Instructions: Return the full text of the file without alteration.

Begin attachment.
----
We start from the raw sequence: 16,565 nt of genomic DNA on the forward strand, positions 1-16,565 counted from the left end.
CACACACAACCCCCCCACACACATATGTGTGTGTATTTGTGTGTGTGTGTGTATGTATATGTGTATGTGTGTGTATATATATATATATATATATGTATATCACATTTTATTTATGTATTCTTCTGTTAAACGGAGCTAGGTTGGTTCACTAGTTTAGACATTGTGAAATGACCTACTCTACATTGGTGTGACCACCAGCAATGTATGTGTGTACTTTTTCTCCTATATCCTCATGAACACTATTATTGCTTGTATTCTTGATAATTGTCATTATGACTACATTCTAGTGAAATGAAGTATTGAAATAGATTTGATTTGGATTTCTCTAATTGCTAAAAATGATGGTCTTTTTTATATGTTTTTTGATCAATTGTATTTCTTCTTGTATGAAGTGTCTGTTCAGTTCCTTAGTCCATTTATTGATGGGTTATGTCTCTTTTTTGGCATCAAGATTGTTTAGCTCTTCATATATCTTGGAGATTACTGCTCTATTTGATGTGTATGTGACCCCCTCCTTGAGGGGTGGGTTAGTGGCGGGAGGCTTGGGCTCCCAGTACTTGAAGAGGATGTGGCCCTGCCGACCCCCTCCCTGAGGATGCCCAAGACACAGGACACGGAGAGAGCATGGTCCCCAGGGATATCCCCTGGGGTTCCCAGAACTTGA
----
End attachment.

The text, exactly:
We start from the raw sequence: 16,565 nt of genomic DNA on the forward strand, positions 1-16,565 counted from the left end.
CACACACAACCCCCCCACACACATATGTGTGTGTATTTGTGTGTGTGTGTGTATGTATATGTGTATGTGTGTGTATATATATATATATATATATGTATATCACATTTTATTTATGTATTCTTCTGTTAAACGGAGCTAGGTTGGTTCACTAGTTTAGACATTGTGAAATGACCTACTCTACATTGGTGTGACCACCAGCAATGTATGTGTGTACTTTTTCTCCTATATCCTCATGAACACTATTATTGCTTGTATTCTTGATAATTGTCATTATGACTACATTCTAGTGAAATGAAGTATTGAAATAGATTTGATTTGGATTTCTCTAATTGCTAAAAATGATGGTCTTTTTTATATGTTTTTTGATCAATTGTATTTCTTCTTGTATGAAGTGTCTGTTCAGTTCCTTAGTCCATTTATTGATGGGTTATGTCTCTTTTTTGGCATCAAGATTGTTTAGCTCTTCATATATCTTGGAGATTACTGCTCTATTTGATGTGTATGTGACCCCCTCCTTGAGGGGTGGGTTAGTGGCGGGAGGCTTGGGCTCCCAGTACTTGAAGAGGATGTGGCCCTGCCGACCCCCTCCCTGAGGATGCCCAAGACACAGGACACGGAGAGAGCATGGTCCCCAGGGATATCCCCTGGGGTTCCCAGAACTTGA